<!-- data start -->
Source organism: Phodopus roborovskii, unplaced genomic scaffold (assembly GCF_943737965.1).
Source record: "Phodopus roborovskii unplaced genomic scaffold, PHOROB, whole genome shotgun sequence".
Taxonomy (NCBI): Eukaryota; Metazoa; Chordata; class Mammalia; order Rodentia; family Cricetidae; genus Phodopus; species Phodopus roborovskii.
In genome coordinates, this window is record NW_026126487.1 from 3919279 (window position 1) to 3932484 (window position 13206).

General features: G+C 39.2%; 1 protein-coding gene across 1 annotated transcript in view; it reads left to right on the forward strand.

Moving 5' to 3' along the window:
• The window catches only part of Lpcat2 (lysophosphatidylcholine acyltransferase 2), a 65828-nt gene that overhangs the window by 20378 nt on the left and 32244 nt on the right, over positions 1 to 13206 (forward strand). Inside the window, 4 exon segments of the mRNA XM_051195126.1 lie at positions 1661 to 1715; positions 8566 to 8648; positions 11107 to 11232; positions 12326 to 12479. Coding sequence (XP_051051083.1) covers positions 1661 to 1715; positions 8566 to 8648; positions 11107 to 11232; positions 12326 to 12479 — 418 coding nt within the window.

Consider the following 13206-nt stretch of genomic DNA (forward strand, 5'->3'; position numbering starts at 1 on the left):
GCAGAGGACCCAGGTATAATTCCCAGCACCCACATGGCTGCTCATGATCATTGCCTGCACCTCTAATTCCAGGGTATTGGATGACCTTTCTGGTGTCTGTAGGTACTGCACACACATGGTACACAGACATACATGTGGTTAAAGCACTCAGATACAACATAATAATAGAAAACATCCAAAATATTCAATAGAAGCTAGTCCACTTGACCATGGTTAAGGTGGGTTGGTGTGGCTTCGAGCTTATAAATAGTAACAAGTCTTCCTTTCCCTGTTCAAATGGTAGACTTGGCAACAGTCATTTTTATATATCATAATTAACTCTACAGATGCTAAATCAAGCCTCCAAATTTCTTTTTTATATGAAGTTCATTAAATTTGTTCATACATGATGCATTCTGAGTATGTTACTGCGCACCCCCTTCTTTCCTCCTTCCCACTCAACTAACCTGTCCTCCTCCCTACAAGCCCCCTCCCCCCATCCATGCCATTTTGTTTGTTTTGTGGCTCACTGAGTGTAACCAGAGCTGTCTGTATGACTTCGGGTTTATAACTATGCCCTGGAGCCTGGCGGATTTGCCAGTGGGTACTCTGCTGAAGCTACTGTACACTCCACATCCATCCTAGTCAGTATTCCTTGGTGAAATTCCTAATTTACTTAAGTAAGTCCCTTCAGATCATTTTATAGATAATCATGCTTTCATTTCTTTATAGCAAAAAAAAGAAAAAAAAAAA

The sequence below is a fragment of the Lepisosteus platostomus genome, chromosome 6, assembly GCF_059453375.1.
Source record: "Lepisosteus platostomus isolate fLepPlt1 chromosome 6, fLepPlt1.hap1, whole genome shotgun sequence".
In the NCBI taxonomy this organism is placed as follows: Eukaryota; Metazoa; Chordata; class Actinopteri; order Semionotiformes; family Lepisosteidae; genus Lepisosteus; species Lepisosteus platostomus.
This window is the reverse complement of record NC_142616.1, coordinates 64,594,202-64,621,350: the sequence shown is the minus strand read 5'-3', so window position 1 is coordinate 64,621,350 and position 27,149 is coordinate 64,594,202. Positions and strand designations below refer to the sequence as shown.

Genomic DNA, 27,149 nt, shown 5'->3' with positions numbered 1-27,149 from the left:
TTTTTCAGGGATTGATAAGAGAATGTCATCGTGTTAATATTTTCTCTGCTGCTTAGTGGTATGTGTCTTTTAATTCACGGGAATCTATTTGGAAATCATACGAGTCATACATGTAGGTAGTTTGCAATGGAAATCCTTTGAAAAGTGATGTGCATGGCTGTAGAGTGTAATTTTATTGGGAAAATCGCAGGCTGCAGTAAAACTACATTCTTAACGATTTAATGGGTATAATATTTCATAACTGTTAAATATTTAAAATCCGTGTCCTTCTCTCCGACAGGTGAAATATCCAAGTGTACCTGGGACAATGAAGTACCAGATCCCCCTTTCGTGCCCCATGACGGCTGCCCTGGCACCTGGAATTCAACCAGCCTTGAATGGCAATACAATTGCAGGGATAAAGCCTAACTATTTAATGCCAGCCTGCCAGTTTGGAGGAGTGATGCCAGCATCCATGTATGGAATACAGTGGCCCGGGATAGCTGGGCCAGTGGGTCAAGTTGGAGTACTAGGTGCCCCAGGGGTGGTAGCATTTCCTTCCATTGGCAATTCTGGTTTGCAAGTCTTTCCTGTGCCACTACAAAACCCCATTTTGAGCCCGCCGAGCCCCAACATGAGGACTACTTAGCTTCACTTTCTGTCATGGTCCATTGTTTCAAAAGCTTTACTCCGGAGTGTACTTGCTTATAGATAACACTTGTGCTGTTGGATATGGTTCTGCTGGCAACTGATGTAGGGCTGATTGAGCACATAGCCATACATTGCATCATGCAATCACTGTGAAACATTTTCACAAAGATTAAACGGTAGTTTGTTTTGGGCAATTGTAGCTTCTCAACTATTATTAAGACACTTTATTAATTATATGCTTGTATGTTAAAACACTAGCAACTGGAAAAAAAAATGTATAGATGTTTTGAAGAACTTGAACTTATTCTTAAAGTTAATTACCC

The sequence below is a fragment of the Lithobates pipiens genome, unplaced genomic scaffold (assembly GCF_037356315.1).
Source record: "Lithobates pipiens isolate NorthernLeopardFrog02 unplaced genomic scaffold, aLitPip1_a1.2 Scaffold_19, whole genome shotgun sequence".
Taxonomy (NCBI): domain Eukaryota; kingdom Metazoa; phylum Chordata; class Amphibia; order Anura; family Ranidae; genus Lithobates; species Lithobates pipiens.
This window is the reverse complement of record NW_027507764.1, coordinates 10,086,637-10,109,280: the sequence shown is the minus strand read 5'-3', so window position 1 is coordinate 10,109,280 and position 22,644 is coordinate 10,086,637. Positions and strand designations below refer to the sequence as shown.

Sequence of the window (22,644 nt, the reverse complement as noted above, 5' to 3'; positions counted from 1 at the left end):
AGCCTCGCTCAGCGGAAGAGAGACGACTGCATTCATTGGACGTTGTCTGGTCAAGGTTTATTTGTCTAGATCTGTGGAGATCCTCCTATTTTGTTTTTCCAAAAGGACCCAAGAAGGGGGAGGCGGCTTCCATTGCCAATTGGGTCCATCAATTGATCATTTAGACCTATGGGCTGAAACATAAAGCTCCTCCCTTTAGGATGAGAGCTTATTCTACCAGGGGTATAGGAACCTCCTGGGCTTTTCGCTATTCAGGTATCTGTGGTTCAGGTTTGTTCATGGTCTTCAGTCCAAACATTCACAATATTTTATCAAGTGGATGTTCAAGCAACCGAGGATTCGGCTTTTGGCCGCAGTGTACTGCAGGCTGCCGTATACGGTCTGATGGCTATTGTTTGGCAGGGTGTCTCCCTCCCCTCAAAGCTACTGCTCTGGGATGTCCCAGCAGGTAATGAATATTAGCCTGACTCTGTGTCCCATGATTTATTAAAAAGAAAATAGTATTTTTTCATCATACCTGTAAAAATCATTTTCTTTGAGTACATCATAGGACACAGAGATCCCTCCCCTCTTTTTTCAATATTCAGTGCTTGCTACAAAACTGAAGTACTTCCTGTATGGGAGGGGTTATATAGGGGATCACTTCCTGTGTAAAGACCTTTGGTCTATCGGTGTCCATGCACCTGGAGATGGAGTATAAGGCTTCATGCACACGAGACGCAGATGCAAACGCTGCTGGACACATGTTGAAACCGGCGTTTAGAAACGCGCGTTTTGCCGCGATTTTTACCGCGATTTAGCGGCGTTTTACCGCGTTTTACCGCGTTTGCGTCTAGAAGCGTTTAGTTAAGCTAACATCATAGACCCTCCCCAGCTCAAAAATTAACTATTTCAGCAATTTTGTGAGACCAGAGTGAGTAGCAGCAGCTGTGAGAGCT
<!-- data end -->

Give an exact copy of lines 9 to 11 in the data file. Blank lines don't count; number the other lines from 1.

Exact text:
GCAGAGGACCCAGGTATAATTCCCAGCACCCACATGGCTGCTCATGATCATTGCCTGCACCTCTAATTCCAGGGTATTGGATGACCTTTCTGGTGTCTGTAGGTACTGCACACACATGGTACACAGACATACATGTGGTTAAAGCACTCAGATACAACATAATAATAGAAAACATCCAAAATATTCAATAGAAGCTAGTCCACTTGACCATGGTTAAGGTGGGTTGGTGTGGCTTCGAGCTTATAAATAGTAACAAGTCTTCCTTTCCCTGTTCAAATGGTAGACTTGGCAACAGTCATTTTTATATATCATAATTAACTCTACAGATGCTAAATCAAGCCTCCAAATTTCTTTTTTATATGAAGTTCATTAAATTTGTTCATACATGATGCATTCTGAGTATGTTACTGCGCACCCCCTTCTTTCCTCCTTCCCACTCAACTAACCTGTCCTCCTCCCTACAAGCCCCCTCCCCCCATCCATGCCATTTTGTTTGTTTTGTGGCTCACTGAGTGTAACCAGAGCTGTCTGTATGACTTCGGGTTTATAACTATGCCCTGGAGCCTGGCGGATTTGCCAGTGGGTACTCTGCTGAAGCTACTGTACACTCCACATCCATCCTAGTCAGTATTCCTTGGTGAAATTCCTAATTTACTTAAGTAAGTCCCTTCAGATCATTTTATAGATAATCATGCTTTCATTTCTTTATAGCAAAAAAAAGAAAAAAAAAAA

The sequence below is a fragment of the Lepisosteus platostomus genome, chromosome 6, assembly GCF_059453375.1.
Source record: "Lepisosteus platostomus isolate fLepPlt1 chromosome 6, fLepPlt1.hap1, whole genome shotgun sequence".